"Nothing spoken or written can be revealed to anyone — not even your family — until we have adjourned permanently. Gossip or misunderstanding can easily ruin all the hard work we shall have to do this summer." -George Washington, presiding officer
Most of the delegates at the Constitutional Convention had already risked being hanged as traitors by the British. No wonder that they worried about their states' reactions to their decision to abandon the Articles of Confederation and create a whole new document.
Persuading the states to accept the Constitution was every bit as difficult as they predicted. It took two years for all thirteen states to ratify it. But their product was a blueprint for a new kind of government based on the principles of separation of powers, checks and balances, and federalism.
The Constitution provided for the structure and powers of Congress in Article I. It created a bicameral legislature, set qualifications for holding office in each house, and provided for methods of selecting representatives and senators. It carefully enumerated powers, such as regulating interstate commerce and declaring wars. Article II vested the power to execute laws in a president of the United States. It set the president's term at four years, stated qualifications for office, and provided a mechanism to remove him from office.
The president's constitutional powers are very modest, but they include commander-in-chief of the armed forces, negotiator of foreign treaties, and appointer of ambassadors, judges, and other "officers of the United States." Article III established a Supreme Court and defines its jurisdiction. The Founders disagreed on how much power to give the judges, but they ultimately gave judges appointments for life and forbid Congress to lower their salaries while they hold office.
The Founders were ever mindful of the dangers of tyrannical government. So they built a system in which the powers of each branch would be used to check the powers of the other two branches. Additionally, each house of the legislature could check one another. For example, both houses of Congress must vote to enact laws, the president can veto legislation, and the Supreme Court can rule laws unconstitutional. Congress can override presidential vetoes. The president nominates Supreme Court justices, but the Senate can refuse to confirm the nominees. The Congress can impeach and remove the president or a member of the Supreme Court. As a result, a "balance" was created among the three branches.
Wide differences of opinion existed even among the 55 delegates concerning the proper balance between liberty and order. Alexander Hamilton, for example, valued order more than liberty and supported the creation of a very strong executive. James Madison, influenced by his mentor Thomas Jefferson, conceded that an executive was necessary, but he saw the legislature as the preserver of liberty and an important check on the power of the executive. George Washington's experience as the head of the Continental Army during the revolution convinced him that the chaotic government needed more structure. Thomas Jefferson did not attend the convention because he was serving as ambassador to France, but his belief that "a little rebellion now and then" was a good thing tilted his balance more toward liberty.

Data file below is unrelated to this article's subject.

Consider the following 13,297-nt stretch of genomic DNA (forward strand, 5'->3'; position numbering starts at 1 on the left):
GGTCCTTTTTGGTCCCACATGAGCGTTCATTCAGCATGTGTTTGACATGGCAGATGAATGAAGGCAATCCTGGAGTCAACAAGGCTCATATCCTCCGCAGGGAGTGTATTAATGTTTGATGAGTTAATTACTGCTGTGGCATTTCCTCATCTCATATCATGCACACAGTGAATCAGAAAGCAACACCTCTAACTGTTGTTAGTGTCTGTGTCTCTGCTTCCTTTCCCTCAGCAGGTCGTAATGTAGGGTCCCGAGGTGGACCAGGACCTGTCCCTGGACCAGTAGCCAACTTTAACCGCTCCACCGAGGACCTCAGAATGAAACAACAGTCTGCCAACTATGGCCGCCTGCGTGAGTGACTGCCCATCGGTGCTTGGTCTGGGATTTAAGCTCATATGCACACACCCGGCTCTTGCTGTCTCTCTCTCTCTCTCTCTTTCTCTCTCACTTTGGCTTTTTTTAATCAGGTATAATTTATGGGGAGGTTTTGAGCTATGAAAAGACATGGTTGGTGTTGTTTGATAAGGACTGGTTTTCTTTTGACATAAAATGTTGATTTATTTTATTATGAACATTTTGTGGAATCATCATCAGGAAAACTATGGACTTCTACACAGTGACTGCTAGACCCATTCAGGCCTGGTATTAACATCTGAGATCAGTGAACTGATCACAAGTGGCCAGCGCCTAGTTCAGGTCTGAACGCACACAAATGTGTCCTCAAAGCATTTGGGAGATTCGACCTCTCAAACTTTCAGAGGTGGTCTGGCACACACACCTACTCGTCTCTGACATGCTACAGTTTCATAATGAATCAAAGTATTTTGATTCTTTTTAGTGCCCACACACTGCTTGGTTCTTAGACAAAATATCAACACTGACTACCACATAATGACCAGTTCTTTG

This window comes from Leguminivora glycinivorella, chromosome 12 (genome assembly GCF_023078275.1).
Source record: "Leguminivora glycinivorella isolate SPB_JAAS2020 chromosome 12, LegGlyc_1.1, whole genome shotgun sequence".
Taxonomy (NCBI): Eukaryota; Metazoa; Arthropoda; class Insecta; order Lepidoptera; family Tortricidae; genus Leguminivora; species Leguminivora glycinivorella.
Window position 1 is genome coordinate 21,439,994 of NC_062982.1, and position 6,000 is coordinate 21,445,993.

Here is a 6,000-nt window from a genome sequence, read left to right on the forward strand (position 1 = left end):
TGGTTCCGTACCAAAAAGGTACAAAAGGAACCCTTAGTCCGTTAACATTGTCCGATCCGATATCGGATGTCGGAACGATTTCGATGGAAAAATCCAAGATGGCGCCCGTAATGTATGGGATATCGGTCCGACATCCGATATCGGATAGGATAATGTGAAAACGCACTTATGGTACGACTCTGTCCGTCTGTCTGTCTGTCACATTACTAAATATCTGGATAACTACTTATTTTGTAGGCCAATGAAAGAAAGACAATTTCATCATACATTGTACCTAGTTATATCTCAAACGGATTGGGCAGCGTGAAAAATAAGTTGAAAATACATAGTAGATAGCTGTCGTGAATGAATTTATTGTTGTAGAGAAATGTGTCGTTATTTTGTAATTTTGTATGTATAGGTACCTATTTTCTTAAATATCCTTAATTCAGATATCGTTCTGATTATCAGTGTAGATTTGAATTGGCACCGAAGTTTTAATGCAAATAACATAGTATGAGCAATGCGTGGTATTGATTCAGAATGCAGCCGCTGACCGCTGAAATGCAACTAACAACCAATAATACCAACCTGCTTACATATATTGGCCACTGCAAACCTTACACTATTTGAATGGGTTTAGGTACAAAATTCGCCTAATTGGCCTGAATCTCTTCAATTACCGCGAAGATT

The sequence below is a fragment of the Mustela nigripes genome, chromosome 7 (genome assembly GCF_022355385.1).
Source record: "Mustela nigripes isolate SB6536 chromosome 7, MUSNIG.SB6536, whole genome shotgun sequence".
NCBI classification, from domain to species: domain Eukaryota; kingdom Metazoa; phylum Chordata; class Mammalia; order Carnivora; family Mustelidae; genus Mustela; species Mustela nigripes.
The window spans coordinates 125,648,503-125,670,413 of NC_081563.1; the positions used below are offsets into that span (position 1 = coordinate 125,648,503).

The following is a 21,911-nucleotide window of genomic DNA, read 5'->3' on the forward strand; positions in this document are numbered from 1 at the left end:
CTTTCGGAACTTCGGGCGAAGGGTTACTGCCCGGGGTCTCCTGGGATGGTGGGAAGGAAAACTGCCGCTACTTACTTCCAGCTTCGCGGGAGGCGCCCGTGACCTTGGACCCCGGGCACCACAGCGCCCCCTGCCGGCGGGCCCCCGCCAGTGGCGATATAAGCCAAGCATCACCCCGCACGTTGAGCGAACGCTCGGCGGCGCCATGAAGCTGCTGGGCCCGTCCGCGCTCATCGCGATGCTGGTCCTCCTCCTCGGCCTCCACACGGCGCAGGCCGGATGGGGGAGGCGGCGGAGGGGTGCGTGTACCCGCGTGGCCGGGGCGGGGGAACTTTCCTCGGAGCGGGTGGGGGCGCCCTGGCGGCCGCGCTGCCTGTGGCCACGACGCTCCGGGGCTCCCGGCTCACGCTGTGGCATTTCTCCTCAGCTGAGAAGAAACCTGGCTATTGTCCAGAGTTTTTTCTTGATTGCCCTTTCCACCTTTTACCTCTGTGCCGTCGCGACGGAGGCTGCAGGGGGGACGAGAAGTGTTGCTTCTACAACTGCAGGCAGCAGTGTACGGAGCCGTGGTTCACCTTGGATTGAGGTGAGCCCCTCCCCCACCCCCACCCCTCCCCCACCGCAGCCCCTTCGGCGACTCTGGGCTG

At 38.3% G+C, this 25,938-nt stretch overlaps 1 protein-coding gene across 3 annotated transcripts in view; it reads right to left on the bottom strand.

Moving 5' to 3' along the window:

Article IV defined the relationship between the federal government and the states in a system of federalism, which divides the power of government between national and state governments. This federal system was meant to correct the chaos of the country during the Articles of Confederation. However, it was still mindful of the threat of a tyrannical central government. This article included mechanisms for admitting new states to the Union.
The relationship between national and state governments was defined in many other parts of the Constitution. For example, Article 1, Section 10 forbids the states to form alliances or enter with foreign countries or to coin their own money. Federalism was further defined in Article VI in which the constitution was declared "the Supreme Law of the Land." This supremacy clause, as well as the "elastic" clause (Article I, Section 8) tilts the federalist balance toward national law.
Article V provides methods of amending the Constitution. Only 27 amendments have been added to the constitution since the ratification in 1789.
The Founders acted boldly in 1787 when they threw out the Articles of Confederation and created the Constitution. The document they created has survived for more than 200 years. The risks that they took resulted in the longest lasting written constitution in world history.